German Dziebel said...

@ Eurologist

"There are 18 changes with respect to Neanderthals that are not shared by the roots of L0 vs. L1-6 -- and these are roughly evenly distributed between these two branches. All it indicates is that these two branches split a long time ago, and perhaps blossomed at about the same time (which makes sense, from a climate perspective)."

There are 18 identical-by-state nps between Neandertals and the roots of the two most divergent branches of modern humans. L1-6 is by 3 np closer to neandertals than L0 but since both L0 and L1-6 are found in Africa, while only L1-6 are found outside of Africa, Africans are closer to Neandertals than non-Africans. How else can we interpret the data?

It's in clear contradiction to autosomal studies in which identities-by-state are detected between non-Africans or Melanesians and Neandertals or Denisovans, with the exclusion of Africans who have unique matches with chimps not seen in non-Africans. My interpretation of mtDNA is that it mutates too fast and all these matches between L0 and L1-6 and Neandertal sequences are probably homoplastic.

Onur said...

It's in clear contradiction to autosomal studies in which identities-by-state are detected between non-Africans or Melanesians and Neandertals or Denisovans, with the exclusion of Africans who have unique matches with chimps not seen in non-Africans. My interpretation of mtDNA is that it mutates too fast and all these matches between L0 and L1-6 and Neandertal sequences are probably homoplastic.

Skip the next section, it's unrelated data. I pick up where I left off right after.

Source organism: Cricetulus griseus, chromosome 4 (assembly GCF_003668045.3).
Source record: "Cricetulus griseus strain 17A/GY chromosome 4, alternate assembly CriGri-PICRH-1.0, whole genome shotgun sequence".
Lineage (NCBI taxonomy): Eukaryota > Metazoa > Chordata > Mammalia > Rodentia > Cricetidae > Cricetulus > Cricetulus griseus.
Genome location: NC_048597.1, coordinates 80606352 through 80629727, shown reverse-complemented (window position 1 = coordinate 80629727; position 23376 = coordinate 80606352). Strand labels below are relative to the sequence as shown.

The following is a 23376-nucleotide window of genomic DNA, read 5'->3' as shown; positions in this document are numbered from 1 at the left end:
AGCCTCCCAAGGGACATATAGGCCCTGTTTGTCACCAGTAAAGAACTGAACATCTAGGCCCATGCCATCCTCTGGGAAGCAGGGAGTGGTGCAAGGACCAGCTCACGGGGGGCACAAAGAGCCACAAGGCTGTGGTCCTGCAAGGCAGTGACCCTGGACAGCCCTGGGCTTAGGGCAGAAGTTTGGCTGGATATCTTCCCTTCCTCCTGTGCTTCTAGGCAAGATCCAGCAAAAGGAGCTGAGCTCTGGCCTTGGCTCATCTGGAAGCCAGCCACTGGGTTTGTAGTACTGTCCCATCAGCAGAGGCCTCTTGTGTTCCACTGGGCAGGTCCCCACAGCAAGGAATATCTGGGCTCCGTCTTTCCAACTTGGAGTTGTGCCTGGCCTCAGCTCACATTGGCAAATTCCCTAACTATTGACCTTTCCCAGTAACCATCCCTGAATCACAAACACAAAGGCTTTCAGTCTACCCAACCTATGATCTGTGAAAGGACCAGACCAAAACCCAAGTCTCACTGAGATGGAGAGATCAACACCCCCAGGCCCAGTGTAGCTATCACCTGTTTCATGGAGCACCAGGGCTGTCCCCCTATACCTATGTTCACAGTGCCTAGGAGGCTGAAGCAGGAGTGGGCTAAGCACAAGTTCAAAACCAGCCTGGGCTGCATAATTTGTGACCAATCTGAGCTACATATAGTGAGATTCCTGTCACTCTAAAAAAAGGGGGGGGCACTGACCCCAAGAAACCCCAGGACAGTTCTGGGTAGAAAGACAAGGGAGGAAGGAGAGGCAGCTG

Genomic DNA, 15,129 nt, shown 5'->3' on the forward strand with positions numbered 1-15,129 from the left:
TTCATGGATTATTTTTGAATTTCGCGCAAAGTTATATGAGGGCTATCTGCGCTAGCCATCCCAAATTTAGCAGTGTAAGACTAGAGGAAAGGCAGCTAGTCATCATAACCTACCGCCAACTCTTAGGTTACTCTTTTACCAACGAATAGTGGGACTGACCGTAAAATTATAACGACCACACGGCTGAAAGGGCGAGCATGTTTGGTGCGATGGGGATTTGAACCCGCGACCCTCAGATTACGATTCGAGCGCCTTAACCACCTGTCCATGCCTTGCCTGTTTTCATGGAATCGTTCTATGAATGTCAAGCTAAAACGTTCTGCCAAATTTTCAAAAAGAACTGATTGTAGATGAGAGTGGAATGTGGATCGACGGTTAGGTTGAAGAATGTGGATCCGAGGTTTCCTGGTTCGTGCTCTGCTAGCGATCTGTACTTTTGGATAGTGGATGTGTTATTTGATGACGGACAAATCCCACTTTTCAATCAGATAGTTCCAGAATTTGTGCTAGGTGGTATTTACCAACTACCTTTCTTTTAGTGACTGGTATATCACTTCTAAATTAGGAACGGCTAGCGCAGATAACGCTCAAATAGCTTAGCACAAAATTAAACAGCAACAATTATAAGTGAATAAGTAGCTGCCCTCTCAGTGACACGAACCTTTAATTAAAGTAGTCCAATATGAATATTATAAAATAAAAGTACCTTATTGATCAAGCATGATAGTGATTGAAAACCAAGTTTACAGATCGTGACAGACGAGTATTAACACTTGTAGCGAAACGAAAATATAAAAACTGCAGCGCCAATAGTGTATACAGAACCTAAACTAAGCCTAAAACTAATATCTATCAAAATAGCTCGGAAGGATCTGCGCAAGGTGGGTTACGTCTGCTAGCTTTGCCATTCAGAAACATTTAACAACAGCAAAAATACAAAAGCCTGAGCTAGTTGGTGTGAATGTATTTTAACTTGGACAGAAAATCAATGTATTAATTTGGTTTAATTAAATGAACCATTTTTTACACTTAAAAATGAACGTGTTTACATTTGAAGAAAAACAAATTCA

Dziebel, your homoplasy interpretation does not make sense, as it is very strained. The most reasonable and parsimonious interpretation of the data is that the most recent common ancestor of the extant human mitochondrial lineages and its oldest branches existed in Africa, and they all date from well after the modern human-Neanderthal split.

Africans are closer to Neanderthals in mtDNA and Y-DNA because, so far, no surviving mtDNA or Y-DNA offspring of admixture have been found. That is, to a very high degree, following just these two lines (and not autosomal DNA), all extant humans derive from people who split off from future Neanderthals and future Denisovans a long time ago, and then (at one time) lived in Africa (or moved to Africa and then out - but that is less likely).

I completely agree, Eurologist.

German Dziebel said...

@Terry

"The oldest is M42'74, the haplogroups shared between Australia and South China."

The ostensibly oldest one of the two, M42, was also found in India, among the Munda.

http://www.biomedcentral.com/1471-2148/9/173

eurologist said...

German,

Firstly, the total number of mutations is minuscule compared to the over 16,000 base pairs - so, outside the hypervariable regions, mutations are clearly very rare. Secondly, you are looking at the relation of L0 and L1-6 with respect to the progenitor of humans and Neanderthals - not to Neanderthals directly. So, none of the two branches is closer to Neanderthals. Thirdly, there are about 150 mutations that all humans share, with respect to RNRS (or, presumably of the order of 80 or so to the progenitor). But there are only 18 that the tops of two main human branches don't share - roughly evenly distributed. That's roughly an order of magnitude (on each branch) smaller than the number of shared mutations to the progenitor. In other words, relatively speaking, the progenitor is very far away, and both branches are virtually the same distance away, as would be expected from a small initial human population.

eurologist said...

How else can we interpret the data?